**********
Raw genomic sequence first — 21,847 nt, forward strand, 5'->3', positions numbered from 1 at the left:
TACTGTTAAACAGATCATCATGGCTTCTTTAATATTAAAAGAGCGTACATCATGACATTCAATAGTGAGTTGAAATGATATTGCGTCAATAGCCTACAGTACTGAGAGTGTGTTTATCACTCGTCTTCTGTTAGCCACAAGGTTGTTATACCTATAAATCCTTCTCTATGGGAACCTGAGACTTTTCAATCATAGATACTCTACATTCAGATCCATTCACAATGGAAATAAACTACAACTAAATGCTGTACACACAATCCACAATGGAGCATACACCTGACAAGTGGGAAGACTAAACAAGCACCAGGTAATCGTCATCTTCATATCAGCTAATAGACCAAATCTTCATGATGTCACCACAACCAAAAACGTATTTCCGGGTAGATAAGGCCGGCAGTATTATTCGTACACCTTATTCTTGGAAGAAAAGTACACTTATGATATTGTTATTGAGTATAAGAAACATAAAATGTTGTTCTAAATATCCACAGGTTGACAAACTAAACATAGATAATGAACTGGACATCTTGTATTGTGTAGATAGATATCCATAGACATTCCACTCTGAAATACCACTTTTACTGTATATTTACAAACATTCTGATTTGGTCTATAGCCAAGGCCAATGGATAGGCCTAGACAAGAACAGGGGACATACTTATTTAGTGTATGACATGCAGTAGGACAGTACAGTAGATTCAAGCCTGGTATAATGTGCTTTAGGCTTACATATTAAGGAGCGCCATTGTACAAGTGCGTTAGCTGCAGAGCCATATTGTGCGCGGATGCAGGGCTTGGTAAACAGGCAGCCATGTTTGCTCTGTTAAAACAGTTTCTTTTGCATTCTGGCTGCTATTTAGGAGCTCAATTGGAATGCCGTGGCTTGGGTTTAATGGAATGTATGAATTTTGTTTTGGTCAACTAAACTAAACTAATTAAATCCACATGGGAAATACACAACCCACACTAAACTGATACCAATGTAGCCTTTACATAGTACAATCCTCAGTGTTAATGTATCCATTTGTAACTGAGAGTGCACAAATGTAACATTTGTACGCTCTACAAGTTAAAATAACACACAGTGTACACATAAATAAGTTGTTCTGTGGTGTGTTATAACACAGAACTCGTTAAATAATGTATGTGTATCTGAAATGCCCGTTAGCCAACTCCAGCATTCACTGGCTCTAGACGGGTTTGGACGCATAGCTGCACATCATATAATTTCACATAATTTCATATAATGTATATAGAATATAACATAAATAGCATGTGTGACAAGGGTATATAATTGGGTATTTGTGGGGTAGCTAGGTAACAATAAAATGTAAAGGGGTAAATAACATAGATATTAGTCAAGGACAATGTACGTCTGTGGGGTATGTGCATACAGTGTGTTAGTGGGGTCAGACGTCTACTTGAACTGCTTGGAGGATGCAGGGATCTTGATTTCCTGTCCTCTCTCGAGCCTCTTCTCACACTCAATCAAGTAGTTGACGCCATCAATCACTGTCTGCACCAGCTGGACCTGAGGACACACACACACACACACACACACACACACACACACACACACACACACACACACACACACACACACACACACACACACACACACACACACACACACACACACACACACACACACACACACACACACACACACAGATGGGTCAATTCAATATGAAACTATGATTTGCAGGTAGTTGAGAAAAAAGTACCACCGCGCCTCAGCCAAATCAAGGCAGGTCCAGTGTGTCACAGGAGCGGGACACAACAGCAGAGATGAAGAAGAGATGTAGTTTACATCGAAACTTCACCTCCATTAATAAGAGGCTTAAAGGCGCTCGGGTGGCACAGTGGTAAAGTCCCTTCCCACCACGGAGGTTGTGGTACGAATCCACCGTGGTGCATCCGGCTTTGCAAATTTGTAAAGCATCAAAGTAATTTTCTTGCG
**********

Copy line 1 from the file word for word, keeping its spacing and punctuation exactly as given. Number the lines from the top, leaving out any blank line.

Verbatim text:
Raw genomic sequence first — 21,847 nt, forward strand, 5'->3', positions numbered from 1 at the left: